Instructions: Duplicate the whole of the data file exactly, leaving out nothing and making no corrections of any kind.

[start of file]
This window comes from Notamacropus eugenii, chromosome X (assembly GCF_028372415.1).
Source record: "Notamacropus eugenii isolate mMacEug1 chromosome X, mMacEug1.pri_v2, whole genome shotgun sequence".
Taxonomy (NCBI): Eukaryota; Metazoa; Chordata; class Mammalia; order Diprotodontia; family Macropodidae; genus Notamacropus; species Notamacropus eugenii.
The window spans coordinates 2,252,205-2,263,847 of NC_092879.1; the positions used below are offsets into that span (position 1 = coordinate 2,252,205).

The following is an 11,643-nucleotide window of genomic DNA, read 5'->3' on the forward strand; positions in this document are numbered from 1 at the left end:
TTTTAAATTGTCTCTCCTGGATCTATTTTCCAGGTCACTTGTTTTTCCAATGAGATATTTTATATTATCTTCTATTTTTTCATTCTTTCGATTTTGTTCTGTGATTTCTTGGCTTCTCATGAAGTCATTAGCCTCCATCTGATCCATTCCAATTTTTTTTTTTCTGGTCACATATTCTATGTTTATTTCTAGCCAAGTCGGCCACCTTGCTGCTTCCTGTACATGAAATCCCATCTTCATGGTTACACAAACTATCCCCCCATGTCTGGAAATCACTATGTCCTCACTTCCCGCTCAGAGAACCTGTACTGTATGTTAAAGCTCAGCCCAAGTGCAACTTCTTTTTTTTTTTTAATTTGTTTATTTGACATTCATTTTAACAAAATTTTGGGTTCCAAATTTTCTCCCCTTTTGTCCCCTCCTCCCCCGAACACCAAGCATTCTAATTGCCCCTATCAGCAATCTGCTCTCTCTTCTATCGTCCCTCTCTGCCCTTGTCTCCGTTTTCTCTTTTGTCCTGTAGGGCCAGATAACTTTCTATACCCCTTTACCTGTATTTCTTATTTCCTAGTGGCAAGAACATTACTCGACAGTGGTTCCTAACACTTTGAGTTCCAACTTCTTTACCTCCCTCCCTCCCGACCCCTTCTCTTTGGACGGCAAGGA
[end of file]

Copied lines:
This window comes from Notamacropus eugenii, chromosome X (assembly GCF_028372415.1).
Source record: "Notamacropus eugenii isolate mMacEug1 chromosome X, mMacEug1.pri_v2, whole genome shotgun sequence".
Taxonomy (NCBI): Eukaryota; Metazoa; Chordata; class Mammalia; order Diprotodontia; family Macropodidae; genus Notamacropus; species Notamacropus eugenii.
The window spans coordinates 2,252,205-2,263,847 of NC_092879.1; the positions used below are offsets into that span (position 1 = coordinate 2,252,205).

The following is an 11,643-nucleotide window of genomic DNA, read 5'->3' on the forward strand; positions in this document are numbered from 1 at the left end:
TTTTAAATTGTCTCTCCTGGATCTATTTTCCAGGTCACTTGTTTTTCCAATGAGATATTTTATATTATCTTCTATTTTTTCATTCTTTCGATTTTGTTCTGTGATTTCTTGGCTTCTCATGAAGTCATTAGCCTCCATCTGATCCATTCCAATTTTTTTTTTTCTGGTCACATATTCTATGTTTATTTCTAGCCAAGTCGGCCACCTTGCTGCTTCCTGTACATGAAATCCCATCTTCATGGTTACACAAACTATCCCCCCATGTCTGGAAATCACTATGTCCTCACTTCCCGCTCAGAGAACCTGTACTGTATGTTAAAGCTCAGCCCAAGTGCAACTTCTTTTTTTTTTTTAATTTGTTTATTTGACATTCATTTTAACAAAATTTTGGGTTCCAAATTTTCTCCCCTTTTGTCCCCTCCTCCCCCGAACACCAAGCATTCTAATTGCCCCTATCAGCAATCTGCTCTCTCTTCTATCGTCCCTCTCTGCCCTTGTCTCCGTTTTCTCTTTTGTCCTGTAGGGCCAGATAACTTTCTATACCCCTTTACCTGTATTTCTTATTTCCTAGTGGCAAGAACATTACTCGACAGTGGTTCCTAACACTTTGAGTTCCAACTTCTTTACCTCCCTCCCTCCCGACCCCTTCTCTTTGGACGGCAAGGA